At Think Progress, Ian Millhiser is worried about Justice Kennedy’s newfound respect for the powers of Congress.
…it is a bit concerning to see Kennedy suddenly claiming that he believes in judicial restraint while he is no doubt in the process of reviewing briefs in the marriage equality cases: U.S. Supreme Court Justice Anthony Kennedy said Wednesday that congressional lawmakers need to maintain the nation’s balance of power by being able to compromise, expressing concerns that the high court is increasingly the venue for deciding politically charged issues such as gay marriage, health care and immigration.
It would be stunning (and disgusting) if the Justice who was instrumental in expanded rights for corporations over the objections of congressional law suddenly felt restrained when it came to rights for actual people.
Over at The Dish, Andrew Sullivan questions Richard Socarides’ explanation of why Bill Clinton signed DOMA in the first place:
They didn’t fully comprehend that the federal law would do … exactly what it said it would do. Blogger, please. That’s like Stephanopoulos taking me out to dinner at the time to persuade me that Don’t Ask Don’t Tell was going to reduce the number of discharges of gay servicemembers – when it did the very opposite. And Socarides won’t mention Dick Morris, who was the real force behind this move and who once actually told me (probably disingenuously) that his one regret in the Clinton years was DOMA. But Socarides’ point – once you get past his ludicrous excuse that they were shocked, shocked that gay people would be affected by the law – is honest enough. They wanted votes.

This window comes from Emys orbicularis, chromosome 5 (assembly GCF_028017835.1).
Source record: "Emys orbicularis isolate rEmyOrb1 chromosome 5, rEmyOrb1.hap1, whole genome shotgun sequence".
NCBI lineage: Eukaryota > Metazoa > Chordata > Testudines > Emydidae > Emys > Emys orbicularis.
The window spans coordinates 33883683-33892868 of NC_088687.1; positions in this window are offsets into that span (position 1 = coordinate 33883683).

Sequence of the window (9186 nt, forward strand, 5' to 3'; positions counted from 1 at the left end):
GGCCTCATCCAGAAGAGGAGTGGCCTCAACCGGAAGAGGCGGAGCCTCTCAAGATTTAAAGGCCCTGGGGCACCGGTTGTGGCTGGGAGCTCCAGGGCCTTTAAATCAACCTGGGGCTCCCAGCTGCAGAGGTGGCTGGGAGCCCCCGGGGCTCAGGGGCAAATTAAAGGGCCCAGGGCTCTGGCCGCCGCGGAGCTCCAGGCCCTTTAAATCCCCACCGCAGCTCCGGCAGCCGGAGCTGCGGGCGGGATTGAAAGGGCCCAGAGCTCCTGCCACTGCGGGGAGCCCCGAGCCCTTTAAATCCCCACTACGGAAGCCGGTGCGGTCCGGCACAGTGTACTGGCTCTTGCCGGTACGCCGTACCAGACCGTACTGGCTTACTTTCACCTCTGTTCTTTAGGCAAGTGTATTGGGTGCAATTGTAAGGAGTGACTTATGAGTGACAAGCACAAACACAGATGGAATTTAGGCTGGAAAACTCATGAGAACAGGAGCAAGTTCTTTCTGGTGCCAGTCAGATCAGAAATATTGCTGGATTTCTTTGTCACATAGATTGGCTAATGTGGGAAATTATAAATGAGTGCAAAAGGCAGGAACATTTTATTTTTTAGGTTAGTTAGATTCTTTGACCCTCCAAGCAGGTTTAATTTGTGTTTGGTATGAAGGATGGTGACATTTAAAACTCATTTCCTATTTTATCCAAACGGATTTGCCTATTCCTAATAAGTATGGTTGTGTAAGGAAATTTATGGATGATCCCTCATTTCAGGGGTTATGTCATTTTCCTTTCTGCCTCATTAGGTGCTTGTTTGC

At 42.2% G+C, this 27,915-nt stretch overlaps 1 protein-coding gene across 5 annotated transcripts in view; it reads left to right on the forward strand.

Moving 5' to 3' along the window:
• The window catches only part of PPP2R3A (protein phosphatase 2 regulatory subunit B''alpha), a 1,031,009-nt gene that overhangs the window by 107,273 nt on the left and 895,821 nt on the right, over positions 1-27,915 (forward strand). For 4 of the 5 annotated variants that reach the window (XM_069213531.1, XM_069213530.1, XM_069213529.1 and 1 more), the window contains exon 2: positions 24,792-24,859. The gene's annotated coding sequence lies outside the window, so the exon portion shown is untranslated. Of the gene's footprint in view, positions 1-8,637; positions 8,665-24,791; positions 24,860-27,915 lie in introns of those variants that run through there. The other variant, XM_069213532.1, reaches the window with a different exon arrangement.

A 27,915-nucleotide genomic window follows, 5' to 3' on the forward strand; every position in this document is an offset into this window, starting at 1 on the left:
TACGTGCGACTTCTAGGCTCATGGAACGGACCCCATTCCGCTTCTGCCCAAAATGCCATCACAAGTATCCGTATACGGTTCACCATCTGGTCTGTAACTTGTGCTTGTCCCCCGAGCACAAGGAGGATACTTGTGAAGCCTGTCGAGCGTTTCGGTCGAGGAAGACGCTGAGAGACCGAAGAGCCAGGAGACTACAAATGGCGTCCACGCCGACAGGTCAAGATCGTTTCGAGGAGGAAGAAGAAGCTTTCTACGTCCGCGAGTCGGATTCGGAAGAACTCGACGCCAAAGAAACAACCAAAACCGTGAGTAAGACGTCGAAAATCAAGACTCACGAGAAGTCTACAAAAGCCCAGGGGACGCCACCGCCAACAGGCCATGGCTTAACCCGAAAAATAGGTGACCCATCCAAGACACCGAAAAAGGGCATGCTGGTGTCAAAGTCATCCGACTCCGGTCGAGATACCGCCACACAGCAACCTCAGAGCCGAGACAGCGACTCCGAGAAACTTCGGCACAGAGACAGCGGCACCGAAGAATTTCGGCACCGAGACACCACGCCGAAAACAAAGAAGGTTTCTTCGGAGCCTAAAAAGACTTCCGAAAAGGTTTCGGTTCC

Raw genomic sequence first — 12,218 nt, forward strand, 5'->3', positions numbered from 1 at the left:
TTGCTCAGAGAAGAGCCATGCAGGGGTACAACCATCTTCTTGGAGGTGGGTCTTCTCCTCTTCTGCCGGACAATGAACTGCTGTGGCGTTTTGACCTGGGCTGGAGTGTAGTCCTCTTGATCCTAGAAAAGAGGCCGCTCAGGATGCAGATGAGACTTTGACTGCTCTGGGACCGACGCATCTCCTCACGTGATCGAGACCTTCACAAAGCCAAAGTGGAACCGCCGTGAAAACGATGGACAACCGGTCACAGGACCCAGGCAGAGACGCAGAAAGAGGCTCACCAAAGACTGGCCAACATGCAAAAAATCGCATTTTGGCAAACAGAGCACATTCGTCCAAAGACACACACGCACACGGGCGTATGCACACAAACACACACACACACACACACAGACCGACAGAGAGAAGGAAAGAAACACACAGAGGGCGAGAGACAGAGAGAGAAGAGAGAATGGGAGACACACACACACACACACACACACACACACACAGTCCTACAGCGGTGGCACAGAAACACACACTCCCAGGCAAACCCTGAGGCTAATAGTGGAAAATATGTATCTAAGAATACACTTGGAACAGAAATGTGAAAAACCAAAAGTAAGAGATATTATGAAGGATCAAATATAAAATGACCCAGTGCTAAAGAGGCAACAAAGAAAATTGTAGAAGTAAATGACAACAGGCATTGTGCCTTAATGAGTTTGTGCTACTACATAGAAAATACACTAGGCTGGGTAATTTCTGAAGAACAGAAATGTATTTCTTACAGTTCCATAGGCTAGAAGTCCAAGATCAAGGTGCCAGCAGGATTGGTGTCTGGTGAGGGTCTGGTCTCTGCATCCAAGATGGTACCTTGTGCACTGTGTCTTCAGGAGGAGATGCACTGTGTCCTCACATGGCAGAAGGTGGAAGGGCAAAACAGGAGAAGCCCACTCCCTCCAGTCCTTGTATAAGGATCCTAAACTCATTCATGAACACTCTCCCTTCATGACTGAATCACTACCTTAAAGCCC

Over at Towleroad.com, they have the video of David Mixner talking about the Clinton decision to sign DOMA:
Mixner said that while he welcomes Clinton’s decision to do so, it’s important to not rewrite history and sweep his original actions under the rug. Mixner also talks about the upcoming SCOTUS decisions.
Sunnivie Brydum at the Advocate notes something missing from the Clinton Op-Ed:
“As welcome as Clinton’s words are, there are two that are conspicuously absent: I’m sorry,” writes Capehart. “Sorry for signing the bill. Sorry for crowing about it in radio ads on Christian radio stations during his ’96 reelection campaign. Sorry for the harm it has caused same-sex couples and the income inequality it exacerbates.”
And Joe.My.God reports on NOM’s fundraisng to bus in the fundies to their march at the Supreme Court later this month:
“We have received requests from churches for 100 buses that we don’t have the funds to assist. That’s thousands — many of them from Latino and African-American communities — who want to attend the march but are having trouble pulling together the necessary funds. I know that some of you reading this email can give a lot more than that. Please realize that for every $1,000 you donate today, you will be responsible for bringing an entire bus full of marriage supporters and activists to the march at the Supreme Court on March 26th so they can make their voices heard loud and clear at the exact time the most important court case of our generation is under consideration.”
It’s practically a steal.